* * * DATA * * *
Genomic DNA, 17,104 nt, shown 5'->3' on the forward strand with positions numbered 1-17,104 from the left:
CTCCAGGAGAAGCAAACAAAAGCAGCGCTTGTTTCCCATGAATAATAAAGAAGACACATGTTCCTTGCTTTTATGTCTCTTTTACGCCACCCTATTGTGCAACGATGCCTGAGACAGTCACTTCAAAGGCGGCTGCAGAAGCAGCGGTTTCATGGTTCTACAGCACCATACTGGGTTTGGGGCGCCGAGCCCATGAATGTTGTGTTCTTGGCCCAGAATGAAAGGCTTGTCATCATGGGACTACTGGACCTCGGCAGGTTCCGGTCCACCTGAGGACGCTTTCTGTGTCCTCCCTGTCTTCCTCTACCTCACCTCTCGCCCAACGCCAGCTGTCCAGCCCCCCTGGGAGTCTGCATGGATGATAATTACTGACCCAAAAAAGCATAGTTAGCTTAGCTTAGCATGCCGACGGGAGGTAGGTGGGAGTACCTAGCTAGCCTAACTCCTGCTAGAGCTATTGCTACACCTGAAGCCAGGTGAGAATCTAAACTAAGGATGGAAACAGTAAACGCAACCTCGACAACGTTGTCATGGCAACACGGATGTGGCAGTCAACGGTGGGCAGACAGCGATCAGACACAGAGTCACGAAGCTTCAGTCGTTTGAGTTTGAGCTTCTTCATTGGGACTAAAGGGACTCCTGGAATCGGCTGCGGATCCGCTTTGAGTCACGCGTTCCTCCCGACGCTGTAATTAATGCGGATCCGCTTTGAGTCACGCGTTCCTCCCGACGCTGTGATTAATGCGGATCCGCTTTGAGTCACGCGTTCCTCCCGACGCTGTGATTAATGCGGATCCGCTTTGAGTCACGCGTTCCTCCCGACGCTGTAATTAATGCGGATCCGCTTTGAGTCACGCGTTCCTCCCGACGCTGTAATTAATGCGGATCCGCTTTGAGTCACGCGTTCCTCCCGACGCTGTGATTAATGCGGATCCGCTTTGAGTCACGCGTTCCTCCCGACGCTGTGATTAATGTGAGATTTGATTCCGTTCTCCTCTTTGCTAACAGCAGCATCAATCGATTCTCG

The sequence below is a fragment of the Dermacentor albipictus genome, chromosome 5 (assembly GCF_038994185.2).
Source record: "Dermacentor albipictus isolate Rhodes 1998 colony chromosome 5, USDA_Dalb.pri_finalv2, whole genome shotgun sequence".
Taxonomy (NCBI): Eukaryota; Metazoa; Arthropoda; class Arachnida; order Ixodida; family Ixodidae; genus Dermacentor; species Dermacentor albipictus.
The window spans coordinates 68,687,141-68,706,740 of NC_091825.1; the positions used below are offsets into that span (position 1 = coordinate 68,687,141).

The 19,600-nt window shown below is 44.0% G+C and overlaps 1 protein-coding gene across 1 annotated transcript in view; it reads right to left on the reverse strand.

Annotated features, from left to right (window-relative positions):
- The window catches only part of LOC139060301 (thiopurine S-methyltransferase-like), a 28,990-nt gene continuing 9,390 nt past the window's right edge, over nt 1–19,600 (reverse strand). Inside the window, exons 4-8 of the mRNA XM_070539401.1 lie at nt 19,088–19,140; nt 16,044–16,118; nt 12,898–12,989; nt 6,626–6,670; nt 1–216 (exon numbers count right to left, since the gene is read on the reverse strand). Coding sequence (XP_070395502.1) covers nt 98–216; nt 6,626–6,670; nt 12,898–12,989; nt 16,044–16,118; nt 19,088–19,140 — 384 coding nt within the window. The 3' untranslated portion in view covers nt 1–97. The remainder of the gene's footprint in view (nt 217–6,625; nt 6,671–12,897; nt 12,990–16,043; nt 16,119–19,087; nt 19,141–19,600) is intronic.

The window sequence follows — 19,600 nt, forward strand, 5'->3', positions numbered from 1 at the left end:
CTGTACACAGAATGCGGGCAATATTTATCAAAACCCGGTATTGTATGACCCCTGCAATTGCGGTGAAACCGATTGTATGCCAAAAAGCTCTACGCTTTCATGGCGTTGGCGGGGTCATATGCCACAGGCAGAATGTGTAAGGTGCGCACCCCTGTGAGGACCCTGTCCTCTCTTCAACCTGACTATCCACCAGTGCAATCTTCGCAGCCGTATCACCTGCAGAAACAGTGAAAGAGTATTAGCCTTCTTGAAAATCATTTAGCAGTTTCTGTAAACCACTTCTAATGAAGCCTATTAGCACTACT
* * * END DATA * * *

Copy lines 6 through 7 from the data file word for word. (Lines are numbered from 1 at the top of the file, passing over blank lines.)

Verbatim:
The window spans coordinates 68,687,141-68,706,740 of NC_091825.1; the positions used below are offsets into that span (position 1 = coordinate 68,687,141).

The 19,600-nt window shown below is 44.0% G+C and overlaps 1 protein-coding gene across 1 annotated transcript in view; it reads right to left on the reverse strand.